Challenges and Solutions

Challenge #1: Paying off existing mortgage

John is a widower who lives at home alone. He would like to keep his home, but is having trouble making payments and meeting expenses. His monthly mortgage payment is $611. Even with both Social Security income and pension, he is still short by $187 per month after other expenses

  • John, Age 68
  • Home Value – $250,000
  • Home Equity – $210,000
  • Approximate Mortgage Balance – $40,000

The Solution:

John takes out an initial reverse mortgage for $51,673. He takes a lump sum of $40,000 and applies it to his existing mortgage and the balance in lifetime monthly payments of $326.09. After paying the mortgage off entirely, John’s monthly income rises to $938. That’s $611 per month for the mortgage payment, plus another $326.09 from the reverse mortgage.

Challenge #2: Help with increased medical costs

Craig and Sylvia both take medication to stay in good health. The cost of monthly meds and treatments makes it difficult for them to find the money needed to maintain the quality of life they once enjoyed.

  • Craig, Age 82, and Sylvia, Age 79 (Reverse Mortgages are calculated using the age of the youngest home owner.)
  • Home Value – $375,000
  • Home Equity – $375,000

The Solution:

They take out a reverse mortgage with the option of either one lump sum totaling $120,825, or a monthly income of $1,,175. The extra cash flow from their reverse mortgage more than covers their monthly cost for medication, and allows Craig and Sylvia more freedom with much less stress.



Challenge #3: Traveling in Retirement

Kathy and Rinaldi would like to spend their retirement traveling around the U.S. in their RV, but don’t have extra money they would need to help pay for rising gas prices, repairs on the RV, and other added travel expenses.

  • Kathy, Age 63, and Rinaldi, Age 71 (reverse mortgages are calculated using the age of the youngest home owner.)
  • Home Value – $310,000
  • Home Equity – $310,000

The Solution:

They decide to utilize the Line of Credit Reverse Mortgage of $114,227. They request an upfront draw of $20,000 to do RV repairs and leave the remaining $94,227 in a growing line of credit they may draw from at any time, and more than supplements their need for gas and travel expenses.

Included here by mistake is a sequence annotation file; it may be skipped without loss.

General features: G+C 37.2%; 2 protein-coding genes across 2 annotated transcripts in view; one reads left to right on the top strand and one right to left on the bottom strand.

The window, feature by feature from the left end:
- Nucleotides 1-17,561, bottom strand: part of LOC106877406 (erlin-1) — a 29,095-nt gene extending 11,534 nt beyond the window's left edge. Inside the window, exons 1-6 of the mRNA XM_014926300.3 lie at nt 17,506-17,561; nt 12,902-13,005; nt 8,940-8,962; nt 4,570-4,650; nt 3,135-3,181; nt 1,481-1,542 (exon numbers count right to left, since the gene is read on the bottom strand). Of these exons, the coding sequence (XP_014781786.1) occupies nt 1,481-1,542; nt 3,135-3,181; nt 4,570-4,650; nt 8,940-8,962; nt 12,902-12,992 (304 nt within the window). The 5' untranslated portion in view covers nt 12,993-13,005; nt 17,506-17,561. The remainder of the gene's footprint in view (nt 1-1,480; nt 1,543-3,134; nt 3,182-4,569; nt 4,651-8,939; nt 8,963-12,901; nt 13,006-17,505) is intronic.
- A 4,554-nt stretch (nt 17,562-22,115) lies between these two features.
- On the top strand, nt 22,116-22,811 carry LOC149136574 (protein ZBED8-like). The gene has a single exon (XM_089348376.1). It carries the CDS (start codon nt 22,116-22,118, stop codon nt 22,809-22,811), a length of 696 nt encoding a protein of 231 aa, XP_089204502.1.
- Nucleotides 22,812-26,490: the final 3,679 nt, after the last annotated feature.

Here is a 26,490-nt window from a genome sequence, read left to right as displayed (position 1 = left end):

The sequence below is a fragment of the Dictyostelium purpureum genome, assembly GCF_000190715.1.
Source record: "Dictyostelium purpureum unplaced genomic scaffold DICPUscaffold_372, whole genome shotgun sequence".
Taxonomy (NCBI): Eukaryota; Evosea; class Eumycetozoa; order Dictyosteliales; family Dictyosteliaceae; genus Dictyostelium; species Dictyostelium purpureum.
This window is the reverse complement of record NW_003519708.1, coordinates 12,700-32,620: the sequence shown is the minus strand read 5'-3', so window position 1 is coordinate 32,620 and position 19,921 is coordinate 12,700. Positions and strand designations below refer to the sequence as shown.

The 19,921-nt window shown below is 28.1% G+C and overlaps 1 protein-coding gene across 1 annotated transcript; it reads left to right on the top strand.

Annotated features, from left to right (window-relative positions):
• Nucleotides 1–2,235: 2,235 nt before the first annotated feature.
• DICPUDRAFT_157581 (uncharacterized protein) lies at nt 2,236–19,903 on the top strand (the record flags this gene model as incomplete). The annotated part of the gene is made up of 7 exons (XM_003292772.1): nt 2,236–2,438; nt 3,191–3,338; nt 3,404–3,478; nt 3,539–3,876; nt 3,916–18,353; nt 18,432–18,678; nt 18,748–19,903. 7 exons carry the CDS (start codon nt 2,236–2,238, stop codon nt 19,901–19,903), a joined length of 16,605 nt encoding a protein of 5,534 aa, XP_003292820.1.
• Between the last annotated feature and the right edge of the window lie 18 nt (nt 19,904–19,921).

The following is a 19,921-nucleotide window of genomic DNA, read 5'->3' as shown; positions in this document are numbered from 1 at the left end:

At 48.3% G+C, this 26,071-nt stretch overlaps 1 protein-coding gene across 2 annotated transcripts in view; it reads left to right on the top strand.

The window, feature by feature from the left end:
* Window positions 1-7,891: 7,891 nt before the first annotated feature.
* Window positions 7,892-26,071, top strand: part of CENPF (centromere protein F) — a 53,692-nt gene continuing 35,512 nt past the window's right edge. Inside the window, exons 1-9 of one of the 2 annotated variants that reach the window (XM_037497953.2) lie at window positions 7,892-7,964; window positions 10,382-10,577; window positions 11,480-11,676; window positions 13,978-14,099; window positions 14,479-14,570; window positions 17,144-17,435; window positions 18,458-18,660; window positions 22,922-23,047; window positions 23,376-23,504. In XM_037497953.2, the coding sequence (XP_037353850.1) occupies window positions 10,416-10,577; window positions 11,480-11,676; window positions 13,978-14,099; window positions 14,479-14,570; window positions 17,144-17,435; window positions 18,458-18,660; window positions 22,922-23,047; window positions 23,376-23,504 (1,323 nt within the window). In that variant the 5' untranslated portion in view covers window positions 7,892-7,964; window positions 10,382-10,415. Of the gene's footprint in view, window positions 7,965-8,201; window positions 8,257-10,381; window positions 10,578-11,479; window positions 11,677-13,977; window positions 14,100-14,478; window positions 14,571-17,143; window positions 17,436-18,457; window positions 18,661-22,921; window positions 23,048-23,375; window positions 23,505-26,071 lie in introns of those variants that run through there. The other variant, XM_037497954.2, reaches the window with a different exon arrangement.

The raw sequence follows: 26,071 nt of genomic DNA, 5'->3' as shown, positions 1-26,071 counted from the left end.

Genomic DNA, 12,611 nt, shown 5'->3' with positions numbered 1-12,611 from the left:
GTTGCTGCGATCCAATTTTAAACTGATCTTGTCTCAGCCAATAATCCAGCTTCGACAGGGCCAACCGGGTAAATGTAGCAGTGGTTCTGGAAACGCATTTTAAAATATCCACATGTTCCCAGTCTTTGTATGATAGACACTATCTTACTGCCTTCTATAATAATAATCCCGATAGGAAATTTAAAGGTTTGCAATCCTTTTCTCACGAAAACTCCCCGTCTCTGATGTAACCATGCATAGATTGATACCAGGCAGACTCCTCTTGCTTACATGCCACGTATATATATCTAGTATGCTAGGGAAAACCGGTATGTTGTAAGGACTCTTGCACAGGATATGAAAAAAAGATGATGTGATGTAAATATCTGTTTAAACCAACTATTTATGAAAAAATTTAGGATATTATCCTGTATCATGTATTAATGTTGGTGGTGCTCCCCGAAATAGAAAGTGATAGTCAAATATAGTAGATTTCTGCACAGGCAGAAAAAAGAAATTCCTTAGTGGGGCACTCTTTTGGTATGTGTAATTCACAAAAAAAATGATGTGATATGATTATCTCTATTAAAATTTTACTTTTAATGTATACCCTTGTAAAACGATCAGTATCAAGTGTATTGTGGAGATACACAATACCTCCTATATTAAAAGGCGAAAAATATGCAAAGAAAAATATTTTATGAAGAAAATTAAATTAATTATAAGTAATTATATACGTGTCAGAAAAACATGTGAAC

Challenge #4:

Gordon and Joanne have no real debts, and their monthly income is adequate for them to live life as planned, but they would like to help out with the cost of college tuition for a grand child. For that, their income monthly and savings do not suffice.

  • Gordon, Age 62, and Joanne, Age 65 (reverse mortgages are calculated using the age of the youngest home owner.)
  • Home Value – $850,000
  • Home Equity – $726,525 (this is the 2019 maximum claim amount for Reverse Mortgages)

The Solution:

Gordon and Joanne take out a tax free* reverse mortgage credit line allowing up to $258,390. Each grandparent can now bestow a monetary gift to the grandchild, the amount being that which is currently allowed by law, based on current IRS tax laws for family gifts.


*Be sure to check with your accountant to verify current tax laws.

Note 1: Reverse mortgage proceeds are based upon the current interest rates at the time the loan closes, the age of the youngest borrower, and the equity in the home. The examples above are based on an estimated interest rate of 4.68% for the lump sum and an estimated ARM of 4.689% initial rate for the line of credit.

Note 2: Borrowers can lock rates in for 60 days from the date of approval. Published rates adjust weekly, and the rate for closing is determined by the weekly rate set on Tuesdays of each week (excluding Federal Holidays) and stay valid until the following Monday.